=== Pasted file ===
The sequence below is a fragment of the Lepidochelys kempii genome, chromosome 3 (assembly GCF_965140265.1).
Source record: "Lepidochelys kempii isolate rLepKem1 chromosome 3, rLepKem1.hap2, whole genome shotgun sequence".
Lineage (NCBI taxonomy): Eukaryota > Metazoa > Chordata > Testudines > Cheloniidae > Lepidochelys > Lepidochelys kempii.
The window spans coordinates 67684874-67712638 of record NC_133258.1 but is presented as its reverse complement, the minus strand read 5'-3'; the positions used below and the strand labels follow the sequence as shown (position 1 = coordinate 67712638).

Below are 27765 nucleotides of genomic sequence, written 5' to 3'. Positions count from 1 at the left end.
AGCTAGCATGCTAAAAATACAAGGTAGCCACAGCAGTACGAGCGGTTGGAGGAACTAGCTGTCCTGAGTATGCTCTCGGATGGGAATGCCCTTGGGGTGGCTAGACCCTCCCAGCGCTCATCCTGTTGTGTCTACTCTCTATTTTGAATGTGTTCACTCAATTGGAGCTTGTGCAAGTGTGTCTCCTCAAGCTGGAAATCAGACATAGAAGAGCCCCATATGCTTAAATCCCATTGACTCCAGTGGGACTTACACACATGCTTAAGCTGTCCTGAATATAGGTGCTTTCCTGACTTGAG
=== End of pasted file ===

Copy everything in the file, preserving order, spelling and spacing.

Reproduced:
The sequence below is a fragment of the Lepidochelys kempii genome, chromosome 3 (assembly GCF_965140265.1).
Source record: "Lepidochelys kempii isolate rLepKem1 chromosome 3, rLepKem1.hap2, whole genome shotgun sequence".
Lineage (NCBI taxonomy): Eukaryota > Metazoa > Chordata > Testudines > Cheloniidae > Lepidochelys > Lepidochelys kempii.
The window spans coordinates 67684874-67712638 of record NC_133258.1 but is presented as its reverse complement, the minus strand read 5'-3'; the positions used below and the strand labels follow the sequence as shown (position 1 = coordinate 67712638).

Below are 27765 nucleotides of genomic sequence, written 5' to 3'. Positions count from 1 at the left end.
AGCTAGCATGCTAAAAATACAAGGTAGCCACAGCAGTACGAGCGGTTGGAGGAACTAGCTGTCCTGAGTATGCTCTCGGATGGGAATGCCCTTGGGGTGGCTAGACCCTCCCAGCGCTCATCCTGTTGTGTCTACTCTCTATTTTGAATGTGTTCACTCAATTGGAGCTTGTGCAAGTGTGTCTCCTCAAGCTGGAAATCAGACATAGAAGAGCCCCATATGCTTAAATCCCATTGACTCCAGTGGGACTTACACACATGCTTAAGCTGTCCTGAATATAGGTGCTTTCCTGACTTGAG